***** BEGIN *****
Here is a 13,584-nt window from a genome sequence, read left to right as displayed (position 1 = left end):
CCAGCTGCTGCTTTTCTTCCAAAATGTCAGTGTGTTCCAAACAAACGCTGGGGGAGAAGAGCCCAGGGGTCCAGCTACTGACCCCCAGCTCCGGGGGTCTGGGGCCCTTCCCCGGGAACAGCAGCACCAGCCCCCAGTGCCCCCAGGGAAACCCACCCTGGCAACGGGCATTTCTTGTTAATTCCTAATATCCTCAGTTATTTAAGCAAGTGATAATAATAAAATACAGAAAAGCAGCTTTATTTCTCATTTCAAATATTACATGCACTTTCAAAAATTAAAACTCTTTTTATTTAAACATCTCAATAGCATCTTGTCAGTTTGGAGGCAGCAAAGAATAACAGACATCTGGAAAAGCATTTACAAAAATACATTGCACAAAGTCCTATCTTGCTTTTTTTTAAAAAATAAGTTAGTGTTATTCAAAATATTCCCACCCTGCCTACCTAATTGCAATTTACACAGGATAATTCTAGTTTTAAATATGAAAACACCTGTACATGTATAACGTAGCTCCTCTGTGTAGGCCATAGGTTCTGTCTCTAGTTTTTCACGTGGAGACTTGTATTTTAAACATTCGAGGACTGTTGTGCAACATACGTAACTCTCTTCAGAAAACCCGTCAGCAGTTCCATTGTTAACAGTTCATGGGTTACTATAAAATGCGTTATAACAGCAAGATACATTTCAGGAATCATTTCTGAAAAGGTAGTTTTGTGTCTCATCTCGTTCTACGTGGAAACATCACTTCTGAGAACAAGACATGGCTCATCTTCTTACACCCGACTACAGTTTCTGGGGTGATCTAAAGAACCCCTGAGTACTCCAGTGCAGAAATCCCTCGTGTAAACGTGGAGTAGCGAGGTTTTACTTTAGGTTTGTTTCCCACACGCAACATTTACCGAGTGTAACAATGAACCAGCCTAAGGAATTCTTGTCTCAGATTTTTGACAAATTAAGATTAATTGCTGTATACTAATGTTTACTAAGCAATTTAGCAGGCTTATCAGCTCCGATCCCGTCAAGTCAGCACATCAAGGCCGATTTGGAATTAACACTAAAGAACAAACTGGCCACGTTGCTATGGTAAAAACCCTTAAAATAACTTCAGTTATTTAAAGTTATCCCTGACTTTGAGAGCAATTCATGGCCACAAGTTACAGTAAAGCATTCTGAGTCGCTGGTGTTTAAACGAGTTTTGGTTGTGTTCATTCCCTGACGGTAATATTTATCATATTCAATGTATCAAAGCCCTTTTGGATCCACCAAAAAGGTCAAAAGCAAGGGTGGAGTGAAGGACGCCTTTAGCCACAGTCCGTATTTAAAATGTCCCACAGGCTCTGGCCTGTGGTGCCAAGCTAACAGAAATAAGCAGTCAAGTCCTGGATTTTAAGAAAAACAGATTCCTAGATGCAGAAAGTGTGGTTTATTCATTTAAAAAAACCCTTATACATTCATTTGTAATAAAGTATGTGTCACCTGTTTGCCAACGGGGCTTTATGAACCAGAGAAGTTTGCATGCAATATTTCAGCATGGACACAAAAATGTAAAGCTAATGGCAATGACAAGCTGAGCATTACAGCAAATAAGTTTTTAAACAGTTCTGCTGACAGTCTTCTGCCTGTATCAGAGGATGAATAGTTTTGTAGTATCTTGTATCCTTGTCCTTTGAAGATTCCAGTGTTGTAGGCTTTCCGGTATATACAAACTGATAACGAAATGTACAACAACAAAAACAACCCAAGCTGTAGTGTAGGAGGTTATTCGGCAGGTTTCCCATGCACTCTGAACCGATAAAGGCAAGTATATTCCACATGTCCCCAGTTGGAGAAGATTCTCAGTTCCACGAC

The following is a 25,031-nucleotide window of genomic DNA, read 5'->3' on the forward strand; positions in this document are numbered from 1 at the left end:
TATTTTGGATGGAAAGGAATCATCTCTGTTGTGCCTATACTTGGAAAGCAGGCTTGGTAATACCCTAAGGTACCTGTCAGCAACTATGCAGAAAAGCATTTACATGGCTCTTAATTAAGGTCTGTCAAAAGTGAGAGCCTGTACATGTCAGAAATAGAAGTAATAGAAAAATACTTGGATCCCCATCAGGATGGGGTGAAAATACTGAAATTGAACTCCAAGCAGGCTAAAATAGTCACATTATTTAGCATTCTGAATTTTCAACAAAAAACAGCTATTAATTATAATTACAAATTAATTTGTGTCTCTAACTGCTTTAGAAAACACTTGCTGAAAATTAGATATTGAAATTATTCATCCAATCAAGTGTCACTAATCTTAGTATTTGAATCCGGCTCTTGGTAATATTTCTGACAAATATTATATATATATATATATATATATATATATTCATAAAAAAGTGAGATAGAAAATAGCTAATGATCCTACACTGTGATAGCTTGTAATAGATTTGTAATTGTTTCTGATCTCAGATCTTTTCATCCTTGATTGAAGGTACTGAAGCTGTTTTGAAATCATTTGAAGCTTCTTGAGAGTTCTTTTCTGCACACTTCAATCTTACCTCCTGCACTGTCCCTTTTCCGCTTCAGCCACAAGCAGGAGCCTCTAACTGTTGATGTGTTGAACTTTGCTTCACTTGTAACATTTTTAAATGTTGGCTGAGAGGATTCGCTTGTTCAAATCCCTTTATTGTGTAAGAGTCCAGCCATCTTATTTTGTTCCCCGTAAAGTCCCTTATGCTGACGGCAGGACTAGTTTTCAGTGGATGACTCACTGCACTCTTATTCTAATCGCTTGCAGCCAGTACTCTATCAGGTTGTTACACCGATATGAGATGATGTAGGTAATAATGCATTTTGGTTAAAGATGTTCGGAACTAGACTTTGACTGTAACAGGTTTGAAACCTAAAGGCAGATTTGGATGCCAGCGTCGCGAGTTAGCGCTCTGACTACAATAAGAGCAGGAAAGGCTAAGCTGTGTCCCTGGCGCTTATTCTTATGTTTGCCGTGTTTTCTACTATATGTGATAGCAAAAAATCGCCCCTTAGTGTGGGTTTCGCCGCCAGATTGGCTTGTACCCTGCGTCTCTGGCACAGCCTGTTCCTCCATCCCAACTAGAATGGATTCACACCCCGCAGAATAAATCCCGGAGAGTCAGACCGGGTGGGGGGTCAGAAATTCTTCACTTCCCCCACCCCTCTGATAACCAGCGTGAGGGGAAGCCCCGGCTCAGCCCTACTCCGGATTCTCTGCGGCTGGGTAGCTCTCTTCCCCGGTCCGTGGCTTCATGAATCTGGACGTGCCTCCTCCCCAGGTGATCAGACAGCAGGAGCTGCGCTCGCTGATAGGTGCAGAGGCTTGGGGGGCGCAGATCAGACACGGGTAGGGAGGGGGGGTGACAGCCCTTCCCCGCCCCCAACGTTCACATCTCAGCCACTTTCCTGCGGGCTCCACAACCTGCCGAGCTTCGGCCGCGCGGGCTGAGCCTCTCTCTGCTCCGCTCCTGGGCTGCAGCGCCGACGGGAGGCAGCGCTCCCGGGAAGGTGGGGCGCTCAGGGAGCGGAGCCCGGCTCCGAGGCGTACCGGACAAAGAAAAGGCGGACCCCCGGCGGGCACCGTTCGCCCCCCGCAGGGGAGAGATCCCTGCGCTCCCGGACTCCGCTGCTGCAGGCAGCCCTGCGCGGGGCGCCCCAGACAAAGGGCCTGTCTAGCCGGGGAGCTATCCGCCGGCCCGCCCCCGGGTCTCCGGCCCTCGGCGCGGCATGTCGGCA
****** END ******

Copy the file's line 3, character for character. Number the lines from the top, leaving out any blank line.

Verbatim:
The following is a 25,031-nucleotide window of genomic DNA, read 5'->3' on the forward strand; positions in this document are numbered from 1 at the left end: